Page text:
“When you get into the mindset as a coach that I’ve got to coddle this guy to make sure he’s not going to leave, you start setting yourself up for disaster,” Spears said. “And I’m going to show you how it works on the field. (Against Alabama) when Justin Fields came in the play went for 1 yard, it was second-and-9 when Jake Fromm ran back on the field. And guess what they did, they went 0-for-6 in the second half on third downs.
“So when you look at how they tried to keep (Fields) involved, I think it hurt them at times during the season.”
Herbstreit had warned Georgia about that earlier in the season, suggesting that forcing Fields into the huddle at Fromm’s expense could damage the offensive continuity.
“You have to be incredibly careful and respectful of (Fromm) and how you will be using another quarterback,” Herbstreit said, “because that affects the continuity of your roster and the entire team.”
SEC legend Tim Tebow, himself once a backup his freshman season at Florida, suggested UGA use Fields in a package as Dan Mullen had once employed him with the Gators.
“Jake Fromm is your quarterback, there’s no arguments anymore, I don’t want to hear anything else,” Tebow said after Fromm led the Bulldogs to wins over Florida, Kentucky and Auburn in succession. “But how can Justin Fields help the team? Not in going in and being a quarterback for a series — but in special situations.
“Third-and-short, red zone and goal line, that’s where Justin Fields can help this team. So in those situations, get him that valuable experience early in the game.”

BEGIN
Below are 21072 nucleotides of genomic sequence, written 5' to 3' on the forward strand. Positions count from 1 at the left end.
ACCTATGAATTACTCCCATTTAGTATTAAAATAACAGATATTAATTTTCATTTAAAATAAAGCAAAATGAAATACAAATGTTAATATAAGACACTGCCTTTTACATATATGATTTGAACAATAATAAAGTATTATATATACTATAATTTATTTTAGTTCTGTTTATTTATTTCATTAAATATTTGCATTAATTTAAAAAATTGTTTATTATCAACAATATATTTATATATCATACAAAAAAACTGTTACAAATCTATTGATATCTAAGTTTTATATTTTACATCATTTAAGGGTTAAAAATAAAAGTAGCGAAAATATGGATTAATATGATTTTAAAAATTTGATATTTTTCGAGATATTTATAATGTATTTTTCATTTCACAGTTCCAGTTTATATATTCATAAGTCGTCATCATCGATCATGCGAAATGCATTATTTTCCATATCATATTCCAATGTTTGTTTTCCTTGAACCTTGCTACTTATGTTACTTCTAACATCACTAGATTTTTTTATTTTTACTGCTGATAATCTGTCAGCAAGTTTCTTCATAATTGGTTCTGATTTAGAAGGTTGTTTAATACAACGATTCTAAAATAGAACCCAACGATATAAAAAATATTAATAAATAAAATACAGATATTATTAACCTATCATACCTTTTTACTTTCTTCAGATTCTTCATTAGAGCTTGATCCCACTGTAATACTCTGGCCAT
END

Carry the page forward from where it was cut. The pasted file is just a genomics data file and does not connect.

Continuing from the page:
Fields and his family, however, wanted the opportunity to run the same offense as Fromm — a request that ultimately cost Fields playing opportunities.
Herbstreit said Fields’ mindset coming in needed to be different for the Georgia quarterback situation to work out under the circumstances.
“When you have Jake Fromm, you have to say ‘I’m good with sitting for the next two years and learning under Jake Fromm,’ “ Herbstreit said. “ So I was more surprised when he had all these other options that he went there to begin with.”
Fields said in the locker room after the SEC Championship Game that he came to Georgia to compete, and he felt like being with the Bulldogs this season was good for him.
“I feel like coming here kind of I could have probably went some other places, but I feel like coming here has definitely made me a better QB,” Fields said after the 35-28 loss to Alabama on Dec. 1. “I feel like coming here like I didn’t want it to be handed to me like some other schools would have had. So I came here, and I’m just going to keep working.
“I’m motivated because I mean I’m a competitor. I want to be out on the field. I know there are places in my game where I need to get better at. I’m just going to keep getting better and keep improving.”
Fields, apparently, has decided that the place to get better and keep improving is in the Big Ten at Ohio State.
Fields was not available in the Georgia locker room following the Sugar Bowl, and he has not spoken to media since the SEC Championship Game — his only media opportunity of the 2018 season.
Smart, even as it became apparent that Fields was talking to other programs during bowl practices, continued to support Fields.
“I can’t be annoyed, the kid is doing what he thinks is best for him,” Smart said. “I don’t think there’s anything you can do (to convince him to stay).
“We’ve been very open and honest that we would like him to stay. He’s worked really hard. He competed his tail off throughout the year and played a team role throughout the year.”